WASHINGTON, May 9 (UPI) -- One-third of the U.S. veterans with three or more deployments to Afghanistan suffer from psychological problems, a military study says.
"We're an Army that's in uncharted territory here," Gen. Peter Chiarelli, Army vice chief of staff, said in a USA Today report Monday.
"We have never fought for this long with an all-volunteer force that's 1 percent of the population."
Chiarelli said the morale of troops in Afghanistan is getting worse despite a greater focus by the military on mental health.
The report said a third of the veterans with three or more deployments to Afghanistan show signs of stress, depression or anxiety.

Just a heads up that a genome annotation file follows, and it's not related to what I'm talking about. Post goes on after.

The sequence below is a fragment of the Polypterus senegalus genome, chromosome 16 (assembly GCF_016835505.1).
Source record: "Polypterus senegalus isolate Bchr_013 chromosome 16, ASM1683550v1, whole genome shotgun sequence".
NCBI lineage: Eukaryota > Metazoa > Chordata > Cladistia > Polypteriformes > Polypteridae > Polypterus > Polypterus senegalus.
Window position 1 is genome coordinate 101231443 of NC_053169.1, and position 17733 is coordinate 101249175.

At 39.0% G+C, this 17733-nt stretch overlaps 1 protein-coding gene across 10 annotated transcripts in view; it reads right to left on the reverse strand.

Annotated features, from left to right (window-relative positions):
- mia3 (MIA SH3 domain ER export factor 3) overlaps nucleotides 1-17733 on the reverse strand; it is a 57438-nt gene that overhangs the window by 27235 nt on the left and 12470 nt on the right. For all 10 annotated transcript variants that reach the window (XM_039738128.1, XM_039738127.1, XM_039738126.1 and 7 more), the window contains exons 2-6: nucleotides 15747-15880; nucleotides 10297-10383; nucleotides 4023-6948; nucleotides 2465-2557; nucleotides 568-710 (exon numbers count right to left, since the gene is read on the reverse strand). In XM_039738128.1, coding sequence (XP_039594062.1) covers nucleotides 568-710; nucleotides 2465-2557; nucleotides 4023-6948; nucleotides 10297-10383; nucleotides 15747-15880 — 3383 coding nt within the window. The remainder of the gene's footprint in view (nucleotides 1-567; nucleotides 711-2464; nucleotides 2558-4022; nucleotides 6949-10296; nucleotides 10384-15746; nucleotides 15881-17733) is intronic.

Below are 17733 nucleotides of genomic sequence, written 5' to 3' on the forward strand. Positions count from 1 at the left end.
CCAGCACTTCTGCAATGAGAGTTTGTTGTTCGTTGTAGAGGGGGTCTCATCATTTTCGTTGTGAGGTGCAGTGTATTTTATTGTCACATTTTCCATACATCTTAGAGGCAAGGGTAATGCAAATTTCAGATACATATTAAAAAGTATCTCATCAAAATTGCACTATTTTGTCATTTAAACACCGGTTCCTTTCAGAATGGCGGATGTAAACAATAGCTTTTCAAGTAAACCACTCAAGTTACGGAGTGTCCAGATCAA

The study, based on a survey of soldiers and Marines in 2010, also found that the praise troops have for their sergeants has never been higher as the United States approaches the 10th year in its longest war.
Chiarelli said increasing the time between deployments seems to help combat stress.
"I'm not worried about our ability to continue the fight," Chiarelli said. "Folks who are coming home now are going to see that they're not going back for 24 months. And that hasn't been the way it's been for 10 years."
The government has doubled its mental health staffing in Afghanistan since 2009, the report said.